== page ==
Re: What is the human rights movement?

Question: What is the human rights movement?

Transcript:Well the purpose of the human rights movement is to increase the cost of human rights abuse. The human rights movement tends to operate in countries where there is no functioning legal system. If you can go to court and sue the bastards, you will call in the local version of the ACLU, and they’ll bring you to court and vindicate your rights that way. But in most of the places where Human Rights Watch works, or where groups that are, you know, part of the international human rights movement work, there is no legal system to speak of. The judges have been killed, or compromised, or corrupted, and so you can’t go to court to vindicate your rights. And so as a result, the human rights movement has had to develop a methodology aimed at forcing the political branches of government – the executive and the legislative branches – to respect the rights that they’re . . . they vowed to uphold. Because after all it’s not the judges that . . . that subscribe to the . . . the human rights. It’s the entire government. But we’re used to, in the United States, thinking about going to court to vindicate our rights. And the human rights movement really goes to the political branches. And we essentially say, you know, you may have your reasons for violating rights. It may be a convenient way to get rid of that pesky opposition, or to . . . to repress that troublesome ethnic group. But we’re gonna raise the cost, and we’re gonna do that by exposing your abuses so that we harm your reputation. We’re gonna do it by going to powerful governments and getting them to enlist . . . to use their diplomatic or their economic pressure; to . . . to make it more costly for you to violate human rights; and in extreme cases – in cases like genocide or crimes against humanity – we’re actually gonna get you guys prosecuted. We’re gonna go to an international tribunal and get you indicted, and potentially spend a lot of time in jail for committing these atrocities. And those methods of raising the cost of human rights abuse are the way that the human rights movement forces governments that might not otherwise be inclined to respect rights to, in fact, do what they should do and uphold the rights to which they formally subscribe.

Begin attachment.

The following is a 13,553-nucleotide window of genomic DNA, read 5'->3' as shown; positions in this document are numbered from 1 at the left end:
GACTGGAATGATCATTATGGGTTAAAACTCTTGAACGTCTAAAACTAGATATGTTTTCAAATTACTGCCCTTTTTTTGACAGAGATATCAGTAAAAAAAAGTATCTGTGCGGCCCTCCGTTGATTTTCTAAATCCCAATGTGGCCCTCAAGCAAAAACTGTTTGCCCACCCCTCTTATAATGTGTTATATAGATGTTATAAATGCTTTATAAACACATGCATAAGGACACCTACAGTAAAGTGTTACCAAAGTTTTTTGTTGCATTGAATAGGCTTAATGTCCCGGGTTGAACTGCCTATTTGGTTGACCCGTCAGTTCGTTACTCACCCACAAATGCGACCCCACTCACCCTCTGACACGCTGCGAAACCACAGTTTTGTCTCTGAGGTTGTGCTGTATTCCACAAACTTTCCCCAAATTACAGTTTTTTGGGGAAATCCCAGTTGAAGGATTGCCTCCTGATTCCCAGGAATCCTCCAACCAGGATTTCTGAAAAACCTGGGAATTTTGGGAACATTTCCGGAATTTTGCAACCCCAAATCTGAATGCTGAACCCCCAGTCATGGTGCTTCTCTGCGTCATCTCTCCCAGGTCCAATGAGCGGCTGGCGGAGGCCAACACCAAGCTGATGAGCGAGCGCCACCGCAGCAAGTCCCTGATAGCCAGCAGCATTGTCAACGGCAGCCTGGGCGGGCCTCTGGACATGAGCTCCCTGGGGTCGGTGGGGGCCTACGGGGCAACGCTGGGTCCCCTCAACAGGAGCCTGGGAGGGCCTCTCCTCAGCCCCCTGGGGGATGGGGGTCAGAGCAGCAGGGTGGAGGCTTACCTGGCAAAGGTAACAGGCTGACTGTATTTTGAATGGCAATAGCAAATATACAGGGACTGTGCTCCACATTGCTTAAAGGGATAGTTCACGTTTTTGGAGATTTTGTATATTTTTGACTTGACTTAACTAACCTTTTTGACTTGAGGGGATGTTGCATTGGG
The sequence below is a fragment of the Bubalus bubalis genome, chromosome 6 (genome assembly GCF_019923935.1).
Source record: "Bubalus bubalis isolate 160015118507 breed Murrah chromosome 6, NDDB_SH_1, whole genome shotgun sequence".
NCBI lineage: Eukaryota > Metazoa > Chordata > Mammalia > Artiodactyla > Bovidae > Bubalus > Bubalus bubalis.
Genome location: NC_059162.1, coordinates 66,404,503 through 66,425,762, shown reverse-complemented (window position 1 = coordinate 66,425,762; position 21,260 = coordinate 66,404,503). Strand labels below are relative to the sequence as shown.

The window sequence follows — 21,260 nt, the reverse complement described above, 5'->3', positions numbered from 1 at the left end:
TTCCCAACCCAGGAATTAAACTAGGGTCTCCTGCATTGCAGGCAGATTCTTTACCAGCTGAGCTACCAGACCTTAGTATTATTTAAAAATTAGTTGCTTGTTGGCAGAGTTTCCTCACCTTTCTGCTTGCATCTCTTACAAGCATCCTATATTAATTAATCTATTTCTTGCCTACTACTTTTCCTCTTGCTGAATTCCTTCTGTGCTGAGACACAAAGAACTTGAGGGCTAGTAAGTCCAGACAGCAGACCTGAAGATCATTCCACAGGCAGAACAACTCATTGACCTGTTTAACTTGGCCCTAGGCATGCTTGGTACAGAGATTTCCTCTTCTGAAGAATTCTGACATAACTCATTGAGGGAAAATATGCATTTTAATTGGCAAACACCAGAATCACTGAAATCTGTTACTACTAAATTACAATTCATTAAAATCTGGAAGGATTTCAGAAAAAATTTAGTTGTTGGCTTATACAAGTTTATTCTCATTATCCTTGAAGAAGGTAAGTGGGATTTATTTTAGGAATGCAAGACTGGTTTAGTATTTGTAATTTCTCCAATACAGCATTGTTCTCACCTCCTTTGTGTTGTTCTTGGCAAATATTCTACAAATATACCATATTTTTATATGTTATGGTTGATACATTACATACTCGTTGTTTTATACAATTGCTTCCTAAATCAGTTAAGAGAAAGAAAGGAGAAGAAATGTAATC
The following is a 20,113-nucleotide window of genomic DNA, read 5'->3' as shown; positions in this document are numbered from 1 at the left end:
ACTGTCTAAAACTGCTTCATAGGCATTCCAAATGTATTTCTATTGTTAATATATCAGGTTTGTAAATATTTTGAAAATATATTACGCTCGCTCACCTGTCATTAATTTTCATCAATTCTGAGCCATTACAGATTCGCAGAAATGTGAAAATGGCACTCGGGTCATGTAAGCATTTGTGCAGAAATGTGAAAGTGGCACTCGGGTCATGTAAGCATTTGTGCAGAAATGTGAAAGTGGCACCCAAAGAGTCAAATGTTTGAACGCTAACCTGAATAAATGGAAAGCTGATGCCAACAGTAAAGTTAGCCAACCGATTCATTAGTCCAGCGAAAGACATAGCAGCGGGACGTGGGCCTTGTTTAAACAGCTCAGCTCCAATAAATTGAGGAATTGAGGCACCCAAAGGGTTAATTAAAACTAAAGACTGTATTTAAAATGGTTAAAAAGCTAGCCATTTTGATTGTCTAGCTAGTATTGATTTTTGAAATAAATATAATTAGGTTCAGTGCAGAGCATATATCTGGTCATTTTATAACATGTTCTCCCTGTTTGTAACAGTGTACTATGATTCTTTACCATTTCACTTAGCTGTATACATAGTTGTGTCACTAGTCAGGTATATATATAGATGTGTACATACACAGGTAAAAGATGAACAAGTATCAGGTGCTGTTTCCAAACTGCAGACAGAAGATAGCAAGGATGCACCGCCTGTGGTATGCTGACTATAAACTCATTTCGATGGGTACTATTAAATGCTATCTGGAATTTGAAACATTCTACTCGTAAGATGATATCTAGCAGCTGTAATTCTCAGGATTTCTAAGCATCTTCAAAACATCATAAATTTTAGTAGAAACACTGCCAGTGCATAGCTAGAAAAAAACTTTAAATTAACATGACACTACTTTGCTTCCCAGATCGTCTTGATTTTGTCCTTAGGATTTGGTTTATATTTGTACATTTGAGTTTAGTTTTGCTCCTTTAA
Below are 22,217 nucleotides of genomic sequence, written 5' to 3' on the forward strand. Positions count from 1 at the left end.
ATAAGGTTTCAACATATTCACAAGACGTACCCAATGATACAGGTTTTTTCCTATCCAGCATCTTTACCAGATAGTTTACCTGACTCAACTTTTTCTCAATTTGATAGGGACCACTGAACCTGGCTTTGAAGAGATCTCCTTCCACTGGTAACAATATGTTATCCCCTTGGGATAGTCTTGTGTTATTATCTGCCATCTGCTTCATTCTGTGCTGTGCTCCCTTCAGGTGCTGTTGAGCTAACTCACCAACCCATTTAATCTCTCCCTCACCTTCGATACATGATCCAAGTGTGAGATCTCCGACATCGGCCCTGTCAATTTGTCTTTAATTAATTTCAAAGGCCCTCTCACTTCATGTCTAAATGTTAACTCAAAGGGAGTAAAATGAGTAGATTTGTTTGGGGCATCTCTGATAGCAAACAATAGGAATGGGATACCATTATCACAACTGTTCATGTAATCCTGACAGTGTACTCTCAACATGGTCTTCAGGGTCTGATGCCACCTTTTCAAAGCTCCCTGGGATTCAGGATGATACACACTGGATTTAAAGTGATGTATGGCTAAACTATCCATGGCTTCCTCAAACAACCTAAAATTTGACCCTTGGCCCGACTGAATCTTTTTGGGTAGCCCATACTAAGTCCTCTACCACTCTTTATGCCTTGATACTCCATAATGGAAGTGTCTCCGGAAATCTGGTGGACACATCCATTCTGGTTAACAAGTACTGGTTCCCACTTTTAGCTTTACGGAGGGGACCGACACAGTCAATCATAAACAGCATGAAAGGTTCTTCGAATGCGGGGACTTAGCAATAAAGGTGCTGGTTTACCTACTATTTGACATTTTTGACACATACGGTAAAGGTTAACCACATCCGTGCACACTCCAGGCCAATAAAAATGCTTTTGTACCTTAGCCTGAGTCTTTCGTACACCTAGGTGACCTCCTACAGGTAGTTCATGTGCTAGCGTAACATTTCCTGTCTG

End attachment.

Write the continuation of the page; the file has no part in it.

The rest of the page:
Roth talks about the dangerous work of human rights workers.

LinkedIn meets Tinder in this mindful networking app

Swipe right to make the connections that could change your career.

Getty Images
Sponsored
Swipe right. Match. Meet over coffee or set up a call.

No, we aren't talking about Tinder. Introducing Shapr, a free app that helps people with synergistic professional goals and skill sets easily meet and collaborate.

Keep reading Show less

Reigning in brutality - how one man's outrage led to the Red Cross and the Geneva Conventions

The history of the Geneva Conventions tells us how the international community draws the line on brutality.

Napoleon III at the Battle of Solferino. Painting by Adolphe Yvon. 1861.
Politics & Current Affairs
  • Henry Dunant's work led to the Red Cross and conventions on treating prisoners humanely.
  • Four Geneva Conventions defined the rules for prisoners of war, torture, naval and medical personnel and more.
  • Amendments to the agreements reflect the modern world but have not been ratified by all countries.
Keep reading Show less

The most culturally chauvinist people in Europe? Greeks, new research suggests

Meanwhile, Spaniards are the least likely to say their culture is superior to others.

Image: Pew Research Center
Strange Maps
  • Survey by Pew Research Center shows great variation in chauvinism across Europe.
  • Eight most chauvinist countries are in the east, and include Russia.
  • British much more likely than French (and slightly more likely than Germans) to say their culture is "superior" to others.
Keep reading Show less

ACLU urges Amazon, Microsoft & Google not to sell face recognition tech to government

"Companies can't continue to pretend that the 'break then fix' approach works."

Photo credit: Ian Waldie / Getty Images
Politics & Current Affairs
  • The coalition argues that government agencies might abuse facial recognition technology.
  • Google and Microsoft have expressed concern about the potential problems of facial recognition technology.
  • Meanwhile, Amazon has been actively marketing the technology to law enforcement agencies in the U.S.
Keep reading Show less